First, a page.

Director Martin Ritt had long incorporated a social consciousness into his films (expressed particularly through characters disillusioned with governmental ideology), in part perhaps due to his being blacklisted in the early 1950s. It’s only natural, then, that Ritt’s filmography would include a work such as The Front, which explicitly tackles the odious activities of the House Un-American Activities Committee that sniffed out “radical” progressives and left many Hollywood artists in financial ruins or with disgraced reputations. With humor in tow, Ritt, along with screenwriter and fellow blacklistee Walter Bernstein, look back 20 years removed from this witch hunt by nudging the dark material in the ribs and showing just how inherently silly the policy really was. Yet The Front doesn’t treat its subjects with frivolity for the sake of a joke—rather, the film is a small triumph of tone that retains a sense of tragedy while implementing a scathing critique into its very form.
Television writer Alfred Miller (Michael Murphy) has been blacklisted and turns to his old cashier friend, Howard Prince (Woody Allen), to use him as a front for his scripts in order to support his family. Naturally, Prince becomes a rising star (and, while fronting for other banned writers, admired for his dexterity in various genres), which sets off the receptors of conniving HUAC underlings. Ritt populates his film with similarly blacklisted actors, chief among them Zero Mostel as hapless TV star Hecky Brown, whose comedic persona gradually seems more desperate due to potential unemployment looming over him. Brown, who had apparently been mingling with the “wrong” people, is The Front’s moral center, indicative of the flaws and contradictions that, in essence, make him a human being. Ritt summarizes the single-mindedness of McCarthyism in general when, in one devastating non-gesture, an F.B.I. agent refuses to glance at a pleading Brown’s picture of his children, therefore stripping him of human agency and turning the comedian into nothing more than a means by which to further a political agenda.
Ritt was an astute visual stylist who barely slipped into ostentation and preferred sinewy tracking shots and to frame his characters within or against cavernous-like buildings as if to emphasize their smallness in relation to the world. For The Front, he subtly played with his usual tropes by undercutting his sense of vast space with tight close-ups and quick takes, articulating the infringement of outside forces on his characters’ carefully calculated plans. And yet, the filmmaker kept these cinematic tricks few and far between, instead using austere camerawork and sets defined by a mix of banal browns and earth tones. The overall effect of The Front’s aesthetic is one of blandness—but purposely so. To contain the spread of communism was but one reason behind McCarthyism, and the fear that Ritt, Bernstein, et al would propagate left-wing ideology through their work was a driving force behind HUAC. The Front’s ultimate punchline is that the style is intentionally flat so as to appear as if it doesn’t have any ideology behind it, giving the film a deceptively radical form.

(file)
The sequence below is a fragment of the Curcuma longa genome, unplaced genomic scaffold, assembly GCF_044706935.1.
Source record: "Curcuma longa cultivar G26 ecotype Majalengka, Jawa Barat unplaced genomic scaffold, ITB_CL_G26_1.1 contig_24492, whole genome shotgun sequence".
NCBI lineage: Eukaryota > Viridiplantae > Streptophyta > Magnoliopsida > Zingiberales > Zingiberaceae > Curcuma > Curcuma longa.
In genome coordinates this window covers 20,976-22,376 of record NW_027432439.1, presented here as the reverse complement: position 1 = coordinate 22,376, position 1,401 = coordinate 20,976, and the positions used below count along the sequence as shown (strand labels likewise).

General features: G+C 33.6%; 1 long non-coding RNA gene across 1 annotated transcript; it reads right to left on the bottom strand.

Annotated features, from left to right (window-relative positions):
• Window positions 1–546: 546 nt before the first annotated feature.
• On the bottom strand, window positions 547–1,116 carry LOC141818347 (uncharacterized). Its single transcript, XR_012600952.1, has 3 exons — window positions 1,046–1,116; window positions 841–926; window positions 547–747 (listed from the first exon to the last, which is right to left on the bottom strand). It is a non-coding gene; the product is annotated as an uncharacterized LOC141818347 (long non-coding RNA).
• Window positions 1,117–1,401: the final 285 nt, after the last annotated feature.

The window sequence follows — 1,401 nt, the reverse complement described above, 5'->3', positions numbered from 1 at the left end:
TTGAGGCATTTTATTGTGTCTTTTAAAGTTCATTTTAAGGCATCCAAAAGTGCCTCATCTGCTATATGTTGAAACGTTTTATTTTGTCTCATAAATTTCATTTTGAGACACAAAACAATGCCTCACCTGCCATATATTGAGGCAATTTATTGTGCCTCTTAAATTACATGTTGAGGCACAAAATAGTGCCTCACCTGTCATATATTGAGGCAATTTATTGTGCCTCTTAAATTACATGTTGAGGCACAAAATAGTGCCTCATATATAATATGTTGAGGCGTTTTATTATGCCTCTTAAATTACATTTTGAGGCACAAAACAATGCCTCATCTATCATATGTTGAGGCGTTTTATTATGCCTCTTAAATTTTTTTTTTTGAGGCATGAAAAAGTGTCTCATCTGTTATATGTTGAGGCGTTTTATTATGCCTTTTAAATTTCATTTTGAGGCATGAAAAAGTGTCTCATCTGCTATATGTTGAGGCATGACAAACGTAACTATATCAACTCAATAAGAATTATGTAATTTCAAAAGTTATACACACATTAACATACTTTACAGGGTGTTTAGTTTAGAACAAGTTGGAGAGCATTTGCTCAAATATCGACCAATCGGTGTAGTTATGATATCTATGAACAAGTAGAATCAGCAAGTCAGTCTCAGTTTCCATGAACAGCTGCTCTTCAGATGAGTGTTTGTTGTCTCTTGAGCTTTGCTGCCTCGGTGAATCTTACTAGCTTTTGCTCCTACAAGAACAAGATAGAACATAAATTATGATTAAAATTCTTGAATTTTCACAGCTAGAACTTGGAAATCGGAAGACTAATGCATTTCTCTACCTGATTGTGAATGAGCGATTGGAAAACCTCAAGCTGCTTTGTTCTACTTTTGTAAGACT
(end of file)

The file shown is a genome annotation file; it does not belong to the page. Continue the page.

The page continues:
Bernstein outlines separate forms of naïveté within the story, and suggests that, while these types are derived from different personal stances, they nonetheless mirror the other with a damaging lack of empathy. Prince’s new position as a talented “writer” in the industry becomes increasingly self-indulgent, echoing the mechanical, apathetic bureaucracy of the HUAC members in the film’s late interrogation scene. It’s fitting that Prince reads up on his literature, particularly Huckleberry Finn, as his last redemptive/sacrificial act recalls Huck’s “All right, then, I’ll go to hell” passage from Mark Twain’s masterpiece. Allen, in a largely dramatic performance that plays against his familiar intellectual character, beautifully projects Prince’s internal moral quandary with only the slightest of facial tics; the character’s ultimate revelation is that his self-serving idealism is one and the same with that of the agents who question him. The Front’s ending may be accused of schmaltzy self-congratulation, but doing that would be reductive of the struggles that faced the artists during McCarthyism; that the film’s makers lived it and managed to have a sense of humor about it, the final, cathartic statement by Prince is wholly appropriate.
Twilight Time’s 1080p presentation of The Front benefits from a typically superb transfer that enhances the film’s colors and shrewdly lit scenes, with fine balance of the former throughout. Grain level is, overall, pleasing; it does, however, become a bit distracting in the very few moments that have been graded too brightly. The DTS-HD soundtrack is well-rounded, despite some sharply contrasting levels between transitioning scenes.
Unfortunately, the audio commentary by Andrea Marcovicci, Julie Kirgo, and Nick Redman is underwhelming, with far too much time spent discussing Marcovicci and her career and little on the film itself and the history behind it. That’s not to say the three speakers aren’t engaging, especially when they sporadically broach the HUAC and reveal on-set anecdotes concerning Woody Allen and Zero Mostel (two greatly contrasting personalities), with Redman seeming to keep things on track when Kirgo and Marcovicci tend to meander off-topic. Also included is an isolated score track, a trailer, and a booklet with an enlightening essay by Kirgo.
The rich and deceptively radical The Front is given a justly rewarding transfer from Twilight Time, proving the film’s deft handling of tone can be even more engrossing.